White private schoolboys ‘are disadvantaged group due to culture war’ Cambridge academic claims
David Abulafia, a British historian, claimed their characteristics were being used to “justify injustice” as peers from state schools take top university places instead.
Oxford University says its intake from UK state schools stood at just over 68 per cent in 2021 - up from 58 per cent in 2017.
Meanwhile Cambridge University says around 69 per cent of its undergraduates came from state schools in 2020 compared to 31 per cent from private schools, according to the latest available data.
It is estimated just 6.5 per cent of school pupils in the UK are educated at private schools.
But Mr Abulafia from Cambridge University argued these students were being unfairly discriminated against in application processes for top universities attempting to balance out this split.
In an article in The Spectator, the emeritus professor of Mediterranean history used Eton as an example.
“Although Eton is one of the top academic schools in the country, its ‘beaks’ are puzzled by the sharp reduction in the number of their brightest pupils gaining places at Oxbridge. The number of offers has halved between 2014 and 2021,” he wrote.
“At the moment the really disadvantaged candidates are arguably the white males from outstanding independent schools. If they are rejected by their first-choice college and placed in the ‘pool’ so other colleges can look at their application, they nearly all sink without trace.”
He said: “University admissions have become another site for culture wars in which ‘white’, ‘male’ and ‘privileged’ are terms of disapproval, linked together to justify injustice. Imagined class must not determine admissions.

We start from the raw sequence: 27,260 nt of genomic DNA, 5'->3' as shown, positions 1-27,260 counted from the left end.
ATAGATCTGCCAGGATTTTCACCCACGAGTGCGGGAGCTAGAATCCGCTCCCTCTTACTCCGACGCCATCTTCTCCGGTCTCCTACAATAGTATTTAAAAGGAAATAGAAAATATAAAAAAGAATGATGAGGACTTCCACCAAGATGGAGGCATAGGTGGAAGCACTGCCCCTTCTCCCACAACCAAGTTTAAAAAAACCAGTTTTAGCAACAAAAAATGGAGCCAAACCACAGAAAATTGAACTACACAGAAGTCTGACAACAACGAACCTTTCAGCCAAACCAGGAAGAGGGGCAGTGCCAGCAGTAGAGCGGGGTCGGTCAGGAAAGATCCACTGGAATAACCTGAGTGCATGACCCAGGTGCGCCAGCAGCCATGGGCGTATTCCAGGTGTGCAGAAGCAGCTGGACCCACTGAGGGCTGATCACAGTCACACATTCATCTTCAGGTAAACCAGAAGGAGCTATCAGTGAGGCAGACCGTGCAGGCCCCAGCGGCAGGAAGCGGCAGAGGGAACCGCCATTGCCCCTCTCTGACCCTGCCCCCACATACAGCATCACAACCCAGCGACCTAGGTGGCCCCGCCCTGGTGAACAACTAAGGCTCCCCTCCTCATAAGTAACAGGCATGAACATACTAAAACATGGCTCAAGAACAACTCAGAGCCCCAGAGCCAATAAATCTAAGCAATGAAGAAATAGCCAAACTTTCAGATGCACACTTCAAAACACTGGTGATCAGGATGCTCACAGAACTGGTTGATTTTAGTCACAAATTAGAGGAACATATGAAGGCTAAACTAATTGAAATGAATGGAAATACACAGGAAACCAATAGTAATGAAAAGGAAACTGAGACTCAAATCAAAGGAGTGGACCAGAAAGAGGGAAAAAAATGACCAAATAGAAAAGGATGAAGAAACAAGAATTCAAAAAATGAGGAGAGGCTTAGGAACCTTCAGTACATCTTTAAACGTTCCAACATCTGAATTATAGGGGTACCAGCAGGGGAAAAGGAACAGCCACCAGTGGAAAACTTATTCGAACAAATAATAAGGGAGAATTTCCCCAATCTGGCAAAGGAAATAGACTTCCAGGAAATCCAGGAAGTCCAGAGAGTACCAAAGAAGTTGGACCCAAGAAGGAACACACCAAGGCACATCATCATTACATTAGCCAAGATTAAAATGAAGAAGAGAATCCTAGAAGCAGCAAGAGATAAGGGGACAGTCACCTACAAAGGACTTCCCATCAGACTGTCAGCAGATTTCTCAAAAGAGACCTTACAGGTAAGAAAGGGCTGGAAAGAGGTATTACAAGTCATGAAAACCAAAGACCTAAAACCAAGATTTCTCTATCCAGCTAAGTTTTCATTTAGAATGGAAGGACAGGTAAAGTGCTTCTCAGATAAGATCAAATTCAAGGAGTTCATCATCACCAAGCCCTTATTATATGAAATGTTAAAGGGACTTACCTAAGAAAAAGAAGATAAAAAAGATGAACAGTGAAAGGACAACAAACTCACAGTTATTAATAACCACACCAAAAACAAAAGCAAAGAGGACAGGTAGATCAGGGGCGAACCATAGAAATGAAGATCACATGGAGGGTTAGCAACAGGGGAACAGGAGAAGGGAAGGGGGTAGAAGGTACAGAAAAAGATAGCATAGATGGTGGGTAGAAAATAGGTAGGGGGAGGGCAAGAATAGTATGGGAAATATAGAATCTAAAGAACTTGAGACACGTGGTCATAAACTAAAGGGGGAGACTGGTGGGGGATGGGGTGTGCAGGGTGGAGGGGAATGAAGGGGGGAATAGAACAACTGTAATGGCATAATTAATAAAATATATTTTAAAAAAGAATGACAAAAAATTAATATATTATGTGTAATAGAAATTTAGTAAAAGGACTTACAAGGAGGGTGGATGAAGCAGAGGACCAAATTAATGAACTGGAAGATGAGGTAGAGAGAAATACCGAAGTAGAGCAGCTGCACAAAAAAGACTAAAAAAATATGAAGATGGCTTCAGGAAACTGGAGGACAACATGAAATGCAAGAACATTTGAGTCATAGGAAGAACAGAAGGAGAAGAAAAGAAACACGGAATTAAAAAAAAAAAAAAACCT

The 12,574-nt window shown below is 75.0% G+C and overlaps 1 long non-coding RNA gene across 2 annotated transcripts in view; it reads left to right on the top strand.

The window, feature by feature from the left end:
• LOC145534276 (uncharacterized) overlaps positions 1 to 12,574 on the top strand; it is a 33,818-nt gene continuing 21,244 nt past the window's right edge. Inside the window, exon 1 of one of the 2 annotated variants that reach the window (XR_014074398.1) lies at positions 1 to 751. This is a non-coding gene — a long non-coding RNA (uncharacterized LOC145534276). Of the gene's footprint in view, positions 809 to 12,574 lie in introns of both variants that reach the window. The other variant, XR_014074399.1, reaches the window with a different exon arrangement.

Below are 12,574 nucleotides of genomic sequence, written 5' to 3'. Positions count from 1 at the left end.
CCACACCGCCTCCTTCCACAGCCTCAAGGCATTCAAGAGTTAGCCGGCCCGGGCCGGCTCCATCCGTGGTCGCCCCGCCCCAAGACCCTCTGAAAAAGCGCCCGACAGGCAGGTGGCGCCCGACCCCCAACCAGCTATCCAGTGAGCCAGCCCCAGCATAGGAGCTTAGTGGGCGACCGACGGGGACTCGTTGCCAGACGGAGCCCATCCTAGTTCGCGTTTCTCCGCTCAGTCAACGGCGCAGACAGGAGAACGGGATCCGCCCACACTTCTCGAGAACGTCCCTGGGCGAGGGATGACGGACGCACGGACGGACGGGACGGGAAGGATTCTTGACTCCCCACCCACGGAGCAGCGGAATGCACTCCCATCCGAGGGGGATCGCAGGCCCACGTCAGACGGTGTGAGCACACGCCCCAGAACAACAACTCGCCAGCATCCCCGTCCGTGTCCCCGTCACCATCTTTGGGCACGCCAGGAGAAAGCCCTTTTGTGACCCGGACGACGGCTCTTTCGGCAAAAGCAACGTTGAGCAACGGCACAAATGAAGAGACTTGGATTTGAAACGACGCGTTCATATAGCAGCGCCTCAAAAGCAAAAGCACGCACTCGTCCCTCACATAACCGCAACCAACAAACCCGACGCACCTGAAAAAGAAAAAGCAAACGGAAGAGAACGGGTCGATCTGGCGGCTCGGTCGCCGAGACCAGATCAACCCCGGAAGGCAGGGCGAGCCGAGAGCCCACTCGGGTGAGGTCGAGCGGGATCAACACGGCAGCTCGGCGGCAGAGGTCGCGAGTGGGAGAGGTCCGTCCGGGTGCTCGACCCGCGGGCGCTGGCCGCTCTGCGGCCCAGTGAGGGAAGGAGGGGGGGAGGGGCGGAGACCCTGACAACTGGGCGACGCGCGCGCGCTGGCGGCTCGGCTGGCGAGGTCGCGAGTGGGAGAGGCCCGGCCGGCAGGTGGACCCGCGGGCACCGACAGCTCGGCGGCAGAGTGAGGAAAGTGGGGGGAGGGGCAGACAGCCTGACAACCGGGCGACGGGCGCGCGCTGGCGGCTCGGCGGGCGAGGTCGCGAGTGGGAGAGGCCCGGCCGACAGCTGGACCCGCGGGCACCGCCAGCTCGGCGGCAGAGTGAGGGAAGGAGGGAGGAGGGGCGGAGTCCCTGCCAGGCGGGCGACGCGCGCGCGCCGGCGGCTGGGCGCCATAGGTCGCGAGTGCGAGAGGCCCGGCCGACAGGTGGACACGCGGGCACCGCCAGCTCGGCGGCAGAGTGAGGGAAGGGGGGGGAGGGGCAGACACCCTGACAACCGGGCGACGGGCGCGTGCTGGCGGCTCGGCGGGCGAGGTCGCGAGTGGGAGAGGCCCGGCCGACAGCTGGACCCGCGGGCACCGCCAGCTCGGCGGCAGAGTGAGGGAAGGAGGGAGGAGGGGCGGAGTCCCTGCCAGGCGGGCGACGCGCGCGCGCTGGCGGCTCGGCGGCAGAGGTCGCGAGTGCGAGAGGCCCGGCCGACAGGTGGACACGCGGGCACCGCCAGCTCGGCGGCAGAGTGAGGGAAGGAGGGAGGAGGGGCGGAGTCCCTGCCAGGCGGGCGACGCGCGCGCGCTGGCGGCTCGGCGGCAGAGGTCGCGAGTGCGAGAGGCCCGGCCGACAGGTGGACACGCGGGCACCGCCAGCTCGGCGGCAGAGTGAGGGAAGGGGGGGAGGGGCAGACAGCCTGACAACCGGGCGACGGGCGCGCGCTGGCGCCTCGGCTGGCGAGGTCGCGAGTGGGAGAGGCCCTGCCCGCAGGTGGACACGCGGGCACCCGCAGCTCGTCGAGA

“School names should probably be omitted from application forms. Penalising applicants for their parents’ choice of school ‘strips the pupil of any agency’, to quote one distinguished head.”
The comments come just days after the Cambridge University vice-chancellor told The Times private schools will have to accept they will get fewer students into Oxbridge as the universities make an effort to attract students from all backgrounds.
“Individual students who are talented, we would want them,” Professor Stephen Toope told the newspaper, “but they’re going to be competing against an ever-larger pool because there are more students coming from state schools who are seeing a potential place for themselves at Cambridge or Oxford or other Russell Group universities.”
But last year’s A level results sparked alarm about a “widening socio-economic divide” as private schools saw a much greater jump in the proportion of students receiving top grades.
“On the basis of the results, my worry is that some disadvantaged students won’t get into the highly prestigious courses, and will be elbowed out by those from privileged backgrounds,” Dr Lee Elliot Major, professor of social mobility at Exeter University, told The Independent at the time.
Both Oxford and Cambridge University have been approached for comment.